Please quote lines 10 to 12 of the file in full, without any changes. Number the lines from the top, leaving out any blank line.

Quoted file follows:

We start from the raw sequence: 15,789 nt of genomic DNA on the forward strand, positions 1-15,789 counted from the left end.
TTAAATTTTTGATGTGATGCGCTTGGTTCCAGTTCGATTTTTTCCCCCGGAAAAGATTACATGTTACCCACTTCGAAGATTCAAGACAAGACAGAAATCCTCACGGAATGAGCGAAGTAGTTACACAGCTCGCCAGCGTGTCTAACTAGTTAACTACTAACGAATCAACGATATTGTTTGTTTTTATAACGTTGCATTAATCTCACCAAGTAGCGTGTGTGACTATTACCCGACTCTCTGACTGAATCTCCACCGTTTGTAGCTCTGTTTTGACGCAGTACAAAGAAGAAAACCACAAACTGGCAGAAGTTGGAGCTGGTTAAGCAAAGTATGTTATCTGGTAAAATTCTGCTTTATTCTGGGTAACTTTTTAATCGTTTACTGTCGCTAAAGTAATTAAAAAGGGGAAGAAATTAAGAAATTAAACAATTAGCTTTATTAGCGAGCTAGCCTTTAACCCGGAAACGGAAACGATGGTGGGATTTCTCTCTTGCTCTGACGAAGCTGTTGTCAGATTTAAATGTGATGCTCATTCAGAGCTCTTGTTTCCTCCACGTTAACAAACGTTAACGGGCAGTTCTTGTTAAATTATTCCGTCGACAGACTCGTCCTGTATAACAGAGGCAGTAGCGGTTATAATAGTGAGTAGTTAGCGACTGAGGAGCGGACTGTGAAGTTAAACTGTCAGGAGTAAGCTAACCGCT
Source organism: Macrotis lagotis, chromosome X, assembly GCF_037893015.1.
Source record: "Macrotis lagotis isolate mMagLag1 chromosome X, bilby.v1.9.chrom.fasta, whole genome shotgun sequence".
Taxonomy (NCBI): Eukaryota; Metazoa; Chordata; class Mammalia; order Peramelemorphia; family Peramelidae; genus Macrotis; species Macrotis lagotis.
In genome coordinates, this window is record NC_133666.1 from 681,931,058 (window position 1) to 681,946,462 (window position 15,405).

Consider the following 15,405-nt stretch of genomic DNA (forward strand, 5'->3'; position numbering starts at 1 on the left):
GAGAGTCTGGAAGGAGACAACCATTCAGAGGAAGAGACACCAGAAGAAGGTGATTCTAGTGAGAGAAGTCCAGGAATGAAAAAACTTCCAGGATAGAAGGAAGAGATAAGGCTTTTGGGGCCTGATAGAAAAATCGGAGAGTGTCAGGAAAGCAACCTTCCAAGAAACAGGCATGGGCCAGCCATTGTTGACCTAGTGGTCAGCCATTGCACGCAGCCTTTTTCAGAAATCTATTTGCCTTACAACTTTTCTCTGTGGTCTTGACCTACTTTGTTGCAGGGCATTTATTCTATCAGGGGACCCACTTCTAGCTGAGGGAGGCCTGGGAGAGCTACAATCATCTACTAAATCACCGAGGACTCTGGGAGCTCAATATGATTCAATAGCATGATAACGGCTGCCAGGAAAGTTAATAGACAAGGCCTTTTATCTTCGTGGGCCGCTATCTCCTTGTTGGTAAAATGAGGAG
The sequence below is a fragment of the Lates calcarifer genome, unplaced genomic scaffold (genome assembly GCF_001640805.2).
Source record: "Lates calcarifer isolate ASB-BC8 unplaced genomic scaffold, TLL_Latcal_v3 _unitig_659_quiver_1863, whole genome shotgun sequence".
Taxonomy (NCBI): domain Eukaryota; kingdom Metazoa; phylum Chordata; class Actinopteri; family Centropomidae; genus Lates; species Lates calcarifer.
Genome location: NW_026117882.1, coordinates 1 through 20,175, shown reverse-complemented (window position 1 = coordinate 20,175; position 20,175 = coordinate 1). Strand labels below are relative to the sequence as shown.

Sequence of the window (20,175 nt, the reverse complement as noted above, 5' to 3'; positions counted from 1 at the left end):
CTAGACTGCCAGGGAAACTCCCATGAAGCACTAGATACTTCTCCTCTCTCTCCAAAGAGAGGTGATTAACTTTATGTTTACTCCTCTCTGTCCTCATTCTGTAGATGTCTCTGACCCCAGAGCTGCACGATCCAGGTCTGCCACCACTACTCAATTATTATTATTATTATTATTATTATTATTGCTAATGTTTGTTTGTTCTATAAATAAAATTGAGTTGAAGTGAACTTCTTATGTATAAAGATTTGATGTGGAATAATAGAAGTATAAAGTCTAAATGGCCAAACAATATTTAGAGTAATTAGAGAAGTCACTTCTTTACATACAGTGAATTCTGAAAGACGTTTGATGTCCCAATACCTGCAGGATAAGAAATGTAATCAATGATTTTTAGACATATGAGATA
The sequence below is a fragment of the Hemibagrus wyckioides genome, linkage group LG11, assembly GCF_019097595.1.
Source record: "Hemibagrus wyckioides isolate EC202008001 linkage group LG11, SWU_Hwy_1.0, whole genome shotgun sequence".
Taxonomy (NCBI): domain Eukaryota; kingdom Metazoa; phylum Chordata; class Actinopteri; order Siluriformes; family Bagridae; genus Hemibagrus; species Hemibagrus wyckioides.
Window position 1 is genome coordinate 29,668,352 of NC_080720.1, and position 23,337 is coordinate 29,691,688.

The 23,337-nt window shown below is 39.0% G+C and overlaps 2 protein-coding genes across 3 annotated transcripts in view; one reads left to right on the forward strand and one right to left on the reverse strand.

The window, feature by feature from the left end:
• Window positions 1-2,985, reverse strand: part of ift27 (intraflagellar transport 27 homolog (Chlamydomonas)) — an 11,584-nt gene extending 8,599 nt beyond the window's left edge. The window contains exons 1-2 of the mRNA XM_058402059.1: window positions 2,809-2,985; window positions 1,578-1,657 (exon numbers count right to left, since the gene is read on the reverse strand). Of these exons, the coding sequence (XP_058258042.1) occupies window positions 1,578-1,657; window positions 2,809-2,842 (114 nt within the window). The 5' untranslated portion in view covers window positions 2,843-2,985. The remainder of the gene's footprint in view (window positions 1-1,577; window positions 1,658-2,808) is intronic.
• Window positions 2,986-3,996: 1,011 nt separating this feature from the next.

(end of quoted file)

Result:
Source record: "Lates calcarifer isolate ASB-BC8 unplaced genomic scaffold, TLL_Latcal_v3 _unitig_659_quiver_1863, whole genome shotgun sequence".
Taxonomy (NCBI): domain Eukaryota; kingdom Metazoa; phylum Chordata; class Actinopteri; family Centropomidae; genus Lates; species Lates calcarifer.
Genome location: NW_026117882.1, coordinates 1 through 20,175, shown reverse-complemented (window position 1 = coordinate 20,175; position 20,175 = coordinate 1). Strand labels below are relative to the sequence as shown.